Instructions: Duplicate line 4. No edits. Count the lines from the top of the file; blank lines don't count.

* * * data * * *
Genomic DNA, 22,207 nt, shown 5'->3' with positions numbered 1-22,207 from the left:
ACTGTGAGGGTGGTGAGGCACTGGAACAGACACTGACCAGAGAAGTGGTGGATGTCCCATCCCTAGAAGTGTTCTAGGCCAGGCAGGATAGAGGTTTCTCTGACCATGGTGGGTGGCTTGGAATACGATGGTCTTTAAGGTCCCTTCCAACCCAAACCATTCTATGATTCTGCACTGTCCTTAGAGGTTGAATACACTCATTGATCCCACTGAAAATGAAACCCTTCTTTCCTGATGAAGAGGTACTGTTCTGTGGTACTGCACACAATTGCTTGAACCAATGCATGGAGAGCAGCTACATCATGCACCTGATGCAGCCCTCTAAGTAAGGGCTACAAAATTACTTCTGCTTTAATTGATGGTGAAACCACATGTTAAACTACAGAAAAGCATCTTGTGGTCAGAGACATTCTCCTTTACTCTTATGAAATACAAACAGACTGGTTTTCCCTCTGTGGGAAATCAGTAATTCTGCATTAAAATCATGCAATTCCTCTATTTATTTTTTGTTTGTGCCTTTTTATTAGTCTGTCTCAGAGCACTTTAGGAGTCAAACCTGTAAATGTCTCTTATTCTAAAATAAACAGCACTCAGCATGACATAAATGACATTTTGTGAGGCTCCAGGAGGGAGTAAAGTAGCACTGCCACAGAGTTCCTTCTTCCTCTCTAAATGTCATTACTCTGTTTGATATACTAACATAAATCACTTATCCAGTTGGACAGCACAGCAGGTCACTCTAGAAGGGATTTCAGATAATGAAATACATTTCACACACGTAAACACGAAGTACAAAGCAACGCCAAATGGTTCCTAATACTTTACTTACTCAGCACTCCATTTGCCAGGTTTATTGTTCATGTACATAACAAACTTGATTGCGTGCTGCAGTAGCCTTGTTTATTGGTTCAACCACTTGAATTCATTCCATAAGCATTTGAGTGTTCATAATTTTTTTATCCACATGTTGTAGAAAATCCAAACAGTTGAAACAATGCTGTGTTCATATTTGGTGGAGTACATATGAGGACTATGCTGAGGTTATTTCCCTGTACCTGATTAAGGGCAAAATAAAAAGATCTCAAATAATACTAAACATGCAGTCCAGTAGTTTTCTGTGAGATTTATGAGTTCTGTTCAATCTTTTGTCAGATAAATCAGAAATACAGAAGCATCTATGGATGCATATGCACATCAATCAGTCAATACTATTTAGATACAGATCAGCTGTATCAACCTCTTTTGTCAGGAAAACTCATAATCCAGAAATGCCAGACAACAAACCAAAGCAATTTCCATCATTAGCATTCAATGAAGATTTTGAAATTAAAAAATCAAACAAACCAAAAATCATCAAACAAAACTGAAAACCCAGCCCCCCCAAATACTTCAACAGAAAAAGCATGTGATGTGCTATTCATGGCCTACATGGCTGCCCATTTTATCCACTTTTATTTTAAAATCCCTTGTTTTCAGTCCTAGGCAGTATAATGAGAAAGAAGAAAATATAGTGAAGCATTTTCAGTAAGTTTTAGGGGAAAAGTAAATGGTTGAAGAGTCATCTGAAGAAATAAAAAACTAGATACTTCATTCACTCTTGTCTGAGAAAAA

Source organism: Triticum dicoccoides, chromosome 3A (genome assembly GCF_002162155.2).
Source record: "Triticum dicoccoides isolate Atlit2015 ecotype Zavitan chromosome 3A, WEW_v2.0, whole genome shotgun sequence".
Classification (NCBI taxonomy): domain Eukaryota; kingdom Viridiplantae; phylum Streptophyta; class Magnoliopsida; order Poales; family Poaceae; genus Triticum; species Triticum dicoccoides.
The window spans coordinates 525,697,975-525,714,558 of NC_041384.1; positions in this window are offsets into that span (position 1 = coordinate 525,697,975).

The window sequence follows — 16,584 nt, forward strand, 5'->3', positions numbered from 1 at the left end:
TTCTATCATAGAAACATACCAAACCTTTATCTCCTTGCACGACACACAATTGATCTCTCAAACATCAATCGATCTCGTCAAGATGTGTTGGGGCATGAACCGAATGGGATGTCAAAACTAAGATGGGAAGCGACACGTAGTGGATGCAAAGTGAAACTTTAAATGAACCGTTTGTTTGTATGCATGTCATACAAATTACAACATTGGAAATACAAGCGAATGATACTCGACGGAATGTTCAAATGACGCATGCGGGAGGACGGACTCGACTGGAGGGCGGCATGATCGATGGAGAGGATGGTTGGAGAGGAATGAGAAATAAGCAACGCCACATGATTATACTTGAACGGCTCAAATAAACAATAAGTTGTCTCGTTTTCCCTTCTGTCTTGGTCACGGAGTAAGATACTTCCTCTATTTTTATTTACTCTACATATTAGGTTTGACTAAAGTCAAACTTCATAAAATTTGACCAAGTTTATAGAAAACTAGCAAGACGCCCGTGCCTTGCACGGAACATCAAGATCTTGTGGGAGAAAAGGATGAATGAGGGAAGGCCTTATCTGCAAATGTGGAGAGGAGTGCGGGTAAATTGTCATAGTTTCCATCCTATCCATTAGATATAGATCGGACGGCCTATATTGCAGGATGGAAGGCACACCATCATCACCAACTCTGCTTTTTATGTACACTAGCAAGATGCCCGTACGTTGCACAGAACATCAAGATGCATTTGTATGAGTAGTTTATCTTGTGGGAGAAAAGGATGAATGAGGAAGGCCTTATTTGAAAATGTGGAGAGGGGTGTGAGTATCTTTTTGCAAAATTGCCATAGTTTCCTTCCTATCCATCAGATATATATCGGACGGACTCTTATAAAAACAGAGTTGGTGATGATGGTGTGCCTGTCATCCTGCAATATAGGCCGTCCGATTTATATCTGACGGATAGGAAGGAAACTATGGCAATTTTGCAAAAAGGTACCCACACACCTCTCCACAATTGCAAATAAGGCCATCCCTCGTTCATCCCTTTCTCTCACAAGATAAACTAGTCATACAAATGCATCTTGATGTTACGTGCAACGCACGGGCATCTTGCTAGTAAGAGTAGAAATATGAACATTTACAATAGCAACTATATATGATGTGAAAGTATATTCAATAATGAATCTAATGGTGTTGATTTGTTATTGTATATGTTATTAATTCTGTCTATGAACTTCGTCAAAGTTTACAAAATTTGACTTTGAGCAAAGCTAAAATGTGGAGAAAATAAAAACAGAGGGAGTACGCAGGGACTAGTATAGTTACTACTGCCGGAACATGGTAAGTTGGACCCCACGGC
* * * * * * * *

Source record: "Triticum dicoccoides isolate Atlit2015 ecotype Zavitan chromosome 3A, WEW_v2.0, whole genome shotgun sequence".